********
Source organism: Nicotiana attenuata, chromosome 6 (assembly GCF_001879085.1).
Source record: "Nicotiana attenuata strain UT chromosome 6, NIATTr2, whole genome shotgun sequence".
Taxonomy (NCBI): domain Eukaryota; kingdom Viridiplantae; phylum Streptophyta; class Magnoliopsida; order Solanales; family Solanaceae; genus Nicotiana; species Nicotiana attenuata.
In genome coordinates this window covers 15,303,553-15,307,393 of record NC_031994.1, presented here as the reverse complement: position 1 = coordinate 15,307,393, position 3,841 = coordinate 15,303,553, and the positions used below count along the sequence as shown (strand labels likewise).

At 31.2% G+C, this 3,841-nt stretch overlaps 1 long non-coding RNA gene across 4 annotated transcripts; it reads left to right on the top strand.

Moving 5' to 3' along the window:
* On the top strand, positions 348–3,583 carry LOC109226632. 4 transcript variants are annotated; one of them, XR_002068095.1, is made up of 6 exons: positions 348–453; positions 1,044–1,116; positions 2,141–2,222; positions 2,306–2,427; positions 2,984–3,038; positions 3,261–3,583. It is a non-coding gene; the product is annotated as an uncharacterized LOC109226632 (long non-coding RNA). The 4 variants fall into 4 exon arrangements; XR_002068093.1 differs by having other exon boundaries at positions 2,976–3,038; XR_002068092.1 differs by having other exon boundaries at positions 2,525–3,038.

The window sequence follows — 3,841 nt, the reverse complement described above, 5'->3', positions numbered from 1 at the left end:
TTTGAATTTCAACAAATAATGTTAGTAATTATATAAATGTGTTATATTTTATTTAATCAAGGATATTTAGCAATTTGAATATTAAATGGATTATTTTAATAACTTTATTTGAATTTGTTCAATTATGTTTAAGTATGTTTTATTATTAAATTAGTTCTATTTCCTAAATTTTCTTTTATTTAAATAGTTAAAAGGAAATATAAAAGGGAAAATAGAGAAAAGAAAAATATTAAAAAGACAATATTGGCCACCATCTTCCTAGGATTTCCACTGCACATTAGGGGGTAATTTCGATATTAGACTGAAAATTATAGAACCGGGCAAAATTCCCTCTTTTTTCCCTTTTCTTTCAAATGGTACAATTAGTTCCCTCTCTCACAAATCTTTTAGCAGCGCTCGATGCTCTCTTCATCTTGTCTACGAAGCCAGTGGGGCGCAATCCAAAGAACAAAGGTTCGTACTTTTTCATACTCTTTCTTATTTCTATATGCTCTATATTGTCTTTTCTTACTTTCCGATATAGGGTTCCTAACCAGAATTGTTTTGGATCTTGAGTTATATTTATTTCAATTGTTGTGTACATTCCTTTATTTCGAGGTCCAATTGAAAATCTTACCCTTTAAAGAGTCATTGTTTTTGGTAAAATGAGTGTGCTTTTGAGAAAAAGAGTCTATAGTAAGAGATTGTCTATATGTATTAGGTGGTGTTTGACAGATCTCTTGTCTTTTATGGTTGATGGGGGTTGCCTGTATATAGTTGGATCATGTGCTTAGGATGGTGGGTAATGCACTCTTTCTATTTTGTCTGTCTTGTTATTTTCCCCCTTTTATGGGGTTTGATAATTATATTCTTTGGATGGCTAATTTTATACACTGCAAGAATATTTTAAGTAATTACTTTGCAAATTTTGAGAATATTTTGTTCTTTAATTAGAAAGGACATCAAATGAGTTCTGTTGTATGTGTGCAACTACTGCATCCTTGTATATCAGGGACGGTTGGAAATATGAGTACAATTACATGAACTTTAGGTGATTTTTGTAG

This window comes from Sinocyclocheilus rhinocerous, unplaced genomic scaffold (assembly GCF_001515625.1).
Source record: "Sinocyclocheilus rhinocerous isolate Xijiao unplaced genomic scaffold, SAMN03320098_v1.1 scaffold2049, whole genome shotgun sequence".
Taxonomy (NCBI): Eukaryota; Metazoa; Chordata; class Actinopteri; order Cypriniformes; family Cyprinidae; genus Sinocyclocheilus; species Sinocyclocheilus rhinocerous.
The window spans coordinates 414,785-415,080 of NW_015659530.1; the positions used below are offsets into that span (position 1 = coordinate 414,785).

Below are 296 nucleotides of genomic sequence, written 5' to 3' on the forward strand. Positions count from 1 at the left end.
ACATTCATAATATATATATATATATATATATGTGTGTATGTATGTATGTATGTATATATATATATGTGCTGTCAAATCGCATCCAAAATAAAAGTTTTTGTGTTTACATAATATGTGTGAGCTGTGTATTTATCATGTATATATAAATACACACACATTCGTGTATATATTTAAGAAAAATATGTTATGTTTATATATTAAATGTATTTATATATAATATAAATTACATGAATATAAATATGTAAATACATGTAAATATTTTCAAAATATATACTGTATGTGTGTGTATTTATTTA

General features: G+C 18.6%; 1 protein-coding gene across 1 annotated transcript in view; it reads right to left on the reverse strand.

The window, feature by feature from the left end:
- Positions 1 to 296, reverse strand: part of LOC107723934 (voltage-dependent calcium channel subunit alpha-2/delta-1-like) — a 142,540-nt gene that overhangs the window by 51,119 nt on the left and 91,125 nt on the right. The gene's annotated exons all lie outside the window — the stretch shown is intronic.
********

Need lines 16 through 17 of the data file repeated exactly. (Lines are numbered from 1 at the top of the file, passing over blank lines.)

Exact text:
General features: G+C 18.6%; 1 protein-coding gene across 1 annotated transcript in view; it reads right to left on the reverse strand.

The window, feature by feature from the left end: